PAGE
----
Entries in Advent (27)


A New Star

The Star of Bethlehem, Lord Frederick Leighton (1830-1896)

The Hymn

But peaceful was the night
Wherein the Prince of light
His reign of peace upon the earth began:
The winds, with wonder whist,
Smoothly the waters kist
Whispering new joys to the mild ocean,
Who now hath quite forgot to rave,
While birds of calm sit brooding on the charmed wave.

Ring out, ye crystal spheres,
Once bless our human ears,
(If ye have power to touch our senses so)
And let your silver chime
Move in melodious time;
And let the bass of Heaven's deep organ blow,
And with your ninefold harmony
Make up full consort to the angelic symphony.

But see! the Virgin blest,
Hath laid her Babe to rest,
Time is our tedious song should here have ending,
Heaven's youngest teemed star,
Hath fix'd her polish'd car,
Her sleeping Lord with hand-maid lamp attending:
And all about the courtly stable,
Bright-harness'd Angels sit in order serviceable.

--John Milton (1608-1674)


Some Children See Him

Madonna and Child, Madame Lo Chang, 20th century

Some Children See Him

Some children see Him lily white
the infant Jesus born this night
Some children see Him lily white
with tresses soft and fair.

Some children see Him bronzed and brown
the Lord of heav'n to earth come down
Some children see Him bronzed and brown
with dark and heavy hair.

Some children see Him almond-eyed
This Saviour whom we kneel beside
Some children see Him almond-eyed
With skin of yellow hue.

Some children see Him dark as they
Sweet Mary's Son to whom we pray
Some children see Him dark as they
And, ah! they love Him so!

The children in each different place
Will see the Baby Jesus' face
Like theirs but bright with heav'nly grace
And filled with holy light.

O lay aside each earthly thing
and with thy heart as offering
Come worship now the infant King
'tis love that's born tonight.

--Alfred Burt (1920-1954)


New Birth

Virgin of the Rocks, Leonardo da Vinci (1452-1519)

New Birth
(For N.)

In the snow, a Lily blooms,
Its warmth belies the frost;
It waits for one to shelter it
Regardless of the cost.
Through the mist, its fragrance swells
And softens winter's air;
Breathe it in, and learn the way
To Heaven's gardens fair.

In the gloom, a candle burns,
Though brightly, all unseen;
It lights the way to happiness
For those with eyes more keen.
Through the storm, that beacon shines
With beams of radiant gold;
Follow it, not looking back,
And haven safe behold.

In the waste, a fountain springs
Though bracken thorns conceal;
The rocky path is worth the pain
The parchèd soul to heal.
Through the drought, this river flows
Its water, living grace;
Come, drink of it, and find anew
Home's compassing embrace.

The seeds, yet deep, will bear.
And soon the hour when forth will flow'r
Their gifts, so fine and rare.

Every heart's a broken circle that longs to be complete.

--Luisa Perkins, b. 1966

The verses above are actually lyrics to a song I wrote with my friend D. Fletcher; I wrote it to mark the occasion of the adoption of a lovely little girl by two of our best friends.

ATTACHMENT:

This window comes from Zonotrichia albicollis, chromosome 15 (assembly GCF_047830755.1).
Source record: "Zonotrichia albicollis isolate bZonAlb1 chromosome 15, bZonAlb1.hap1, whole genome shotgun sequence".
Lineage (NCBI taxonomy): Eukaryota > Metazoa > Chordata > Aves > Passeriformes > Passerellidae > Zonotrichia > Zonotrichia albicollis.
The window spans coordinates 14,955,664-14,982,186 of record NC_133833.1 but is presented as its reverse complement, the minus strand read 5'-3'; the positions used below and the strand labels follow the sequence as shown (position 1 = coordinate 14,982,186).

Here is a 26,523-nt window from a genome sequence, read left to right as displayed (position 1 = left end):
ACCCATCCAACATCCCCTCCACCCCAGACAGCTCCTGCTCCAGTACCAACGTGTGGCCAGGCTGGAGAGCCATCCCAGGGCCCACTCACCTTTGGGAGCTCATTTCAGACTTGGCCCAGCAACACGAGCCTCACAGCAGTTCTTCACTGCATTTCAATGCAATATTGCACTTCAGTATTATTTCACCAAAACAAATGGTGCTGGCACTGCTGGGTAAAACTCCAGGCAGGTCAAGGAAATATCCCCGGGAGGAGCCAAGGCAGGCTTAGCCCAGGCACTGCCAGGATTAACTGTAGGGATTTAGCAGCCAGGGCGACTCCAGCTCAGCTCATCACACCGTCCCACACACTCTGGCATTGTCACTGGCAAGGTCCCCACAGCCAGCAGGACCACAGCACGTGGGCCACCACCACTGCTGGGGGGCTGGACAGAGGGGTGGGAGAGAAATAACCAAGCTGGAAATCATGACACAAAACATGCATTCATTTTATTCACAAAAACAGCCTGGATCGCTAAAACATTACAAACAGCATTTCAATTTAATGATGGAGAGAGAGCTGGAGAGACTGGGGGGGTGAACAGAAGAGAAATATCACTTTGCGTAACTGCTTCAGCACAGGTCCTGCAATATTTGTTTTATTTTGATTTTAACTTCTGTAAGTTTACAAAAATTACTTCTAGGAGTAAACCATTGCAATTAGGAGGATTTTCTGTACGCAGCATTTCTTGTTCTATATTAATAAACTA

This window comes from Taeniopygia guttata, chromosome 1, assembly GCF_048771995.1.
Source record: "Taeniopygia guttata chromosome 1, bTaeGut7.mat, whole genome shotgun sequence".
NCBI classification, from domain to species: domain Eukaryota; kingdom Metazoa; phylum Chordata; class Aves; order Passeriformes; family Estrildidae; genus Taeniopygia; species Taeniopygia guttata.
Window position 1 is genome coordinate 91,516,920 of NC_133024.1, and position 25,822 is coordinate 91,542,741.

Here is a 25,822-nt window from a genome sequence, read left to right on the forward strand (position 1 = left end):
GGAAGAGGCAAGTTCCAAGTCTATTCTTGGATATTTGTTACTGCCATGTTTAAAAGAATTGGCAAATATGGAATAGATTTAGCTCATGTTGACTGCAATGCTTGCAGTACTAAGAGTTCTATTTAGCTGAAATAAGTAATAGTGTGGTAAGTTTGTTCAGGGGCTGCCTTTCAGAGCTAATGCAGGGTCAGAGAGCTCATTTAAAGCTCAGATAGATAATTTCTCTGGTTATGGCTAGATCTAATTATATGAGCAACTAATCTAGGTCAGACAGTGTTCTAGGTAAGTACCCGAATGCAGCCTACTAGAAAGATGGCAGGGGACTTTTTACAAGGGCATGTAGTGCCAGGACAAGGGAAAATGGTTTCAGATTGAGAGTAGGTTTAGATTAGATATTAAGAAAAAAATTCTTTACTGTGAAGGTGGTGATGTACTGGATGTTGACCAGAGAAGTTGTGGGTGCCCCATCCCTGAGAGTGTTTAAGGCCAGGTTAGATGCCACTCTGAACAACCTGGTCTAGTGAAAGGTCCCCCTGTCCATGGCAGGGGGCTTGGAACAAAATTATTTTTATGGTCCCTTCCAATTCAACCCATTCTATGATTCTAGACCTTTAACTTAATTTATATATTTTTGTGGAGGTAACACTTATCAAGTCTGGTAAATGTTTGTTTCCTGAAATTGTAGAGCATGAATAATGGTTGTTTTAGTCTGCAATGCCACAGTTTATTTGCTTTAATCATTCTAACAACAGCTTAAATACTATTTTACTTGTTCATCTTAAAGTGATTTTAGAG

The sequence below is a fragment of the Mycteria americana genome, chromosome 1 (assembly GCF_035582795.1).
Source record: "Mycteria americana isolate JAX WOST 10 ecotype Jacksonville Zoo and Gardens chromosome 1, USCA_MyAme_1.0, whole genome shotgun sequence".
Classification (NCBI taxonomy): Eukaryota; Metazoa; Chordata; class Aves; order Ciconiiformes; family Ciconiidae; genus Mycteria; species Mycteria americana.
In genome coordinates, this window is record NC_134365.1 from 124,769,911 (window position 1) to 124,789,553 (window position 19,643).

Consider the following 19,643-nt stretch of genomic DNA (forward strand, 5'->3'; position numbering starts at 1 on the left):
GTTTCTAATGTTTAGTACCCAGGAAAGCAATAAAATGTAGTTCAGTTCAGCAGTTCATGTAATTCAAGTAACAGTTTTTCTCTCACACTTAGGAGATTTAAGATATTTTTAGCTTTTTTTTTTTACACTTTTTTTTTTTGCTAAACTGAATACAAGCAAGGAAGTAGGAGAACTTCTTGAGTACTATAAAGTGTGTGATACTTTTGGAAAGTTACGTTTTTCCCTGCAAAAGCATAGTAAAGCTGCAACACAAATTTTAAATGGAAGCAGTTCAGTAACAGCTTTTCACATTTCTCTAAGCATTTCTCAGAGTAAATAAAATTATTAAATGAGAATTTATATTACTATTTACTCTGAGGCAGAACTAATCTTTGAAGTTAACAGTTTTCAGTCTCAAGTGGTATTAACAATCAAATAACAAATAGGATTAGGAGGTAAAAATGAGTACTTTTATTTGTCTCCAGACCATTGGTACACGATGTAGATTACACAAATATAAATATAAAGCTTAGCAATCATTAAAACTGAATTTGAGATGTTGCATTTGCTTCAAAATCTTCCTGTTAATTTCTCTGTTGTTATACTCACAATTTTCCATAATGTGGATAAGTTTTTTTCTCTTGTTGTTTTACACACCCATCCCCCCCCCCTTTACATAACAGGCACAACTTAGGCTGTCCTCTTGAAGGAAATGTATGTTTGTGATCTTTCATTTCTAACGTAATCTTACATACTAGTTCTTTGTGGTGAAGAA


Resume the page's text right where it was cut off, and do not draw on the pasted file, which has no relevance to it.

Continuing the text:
Since Blogger won't allow straight audio clips, I've made a little movie with some semi-random photos. Jeff Hardy is singing, along with Jonathan Austin and another tenor whose name I don't know. D. is accompanying. I hope you enjoy it.




The Census at Bethlehem, Pieter Bruegel (1525-1569)




The day was done, and slowly in the west
Judea’s sun was sinking low to rest,
And o’er the top of Gedor cast a glow
Of deep’ning crimson. The twilight fadings grow
Far in the east, and with their waning light
Throw dark’ning shadows, heralds of the night,
O’er Bethlehem. Fair Bethlehem, set in
Mid scenes of beauty; city of the King
Of David, Juda’s pride; the sun’s last ray
Kisses thy walls with love, then fades away.

To Bethlehem this winter’s eve there come
Two travelers, who haste ere day is done
To reach the inn: and one of them, a man,
Of stately mein, with eager eyes does scan
The roadway through the town—a princely form
Tall and erect, his liquid eyes, so warm,
With tender friendship shone; and by his side
Upon a patient animal, does ride
A woman veiled, but see, her veil falls low,
Her face is clear, lit by the sunset’s glow.

Surpassing fair, by right, for it is she
Who is the mother of the Christ, to be:
‘Tis Mary, and her soul’s exceeding grace
Is greater than all else. They reach the place
Of rest, they stop, and Joseph, for ‘tis he,
Enters, but soon returns and plain to see
With disappointment weighed, ‘tis true not there
Is room for them; it seems as though nowhere
They may find rest. At last he leads the way
Out of the town, out in the twilight gray.

Sadly they wander on, the dying day
Now fading fast has almost fled away,
The Virgin fainter grows, but soon they see
A hillside cavern—here their rest shall be.
They haste, they reach the place, they enter in,
The cave is cold, ‘tis full of shadows dim.
It is a stable, for against the wall
Are straw-filled mangers, meant for cattle stall.
Here is their rest, they raise their hearts above
With grateful prayers for God’s protecting love.


--Henry S. Kirk (1895)




The Dream of St. Joseph, Georges de La Tour (1593-1652)

The Temptation of Saint Joseph

All I ask is one
Important and elegant proof
That what my Love had done
Was really at your will
And that your will is Love.
No, you must believe;
Be silent, and sit still.

--W.H. Auden (1907-1973)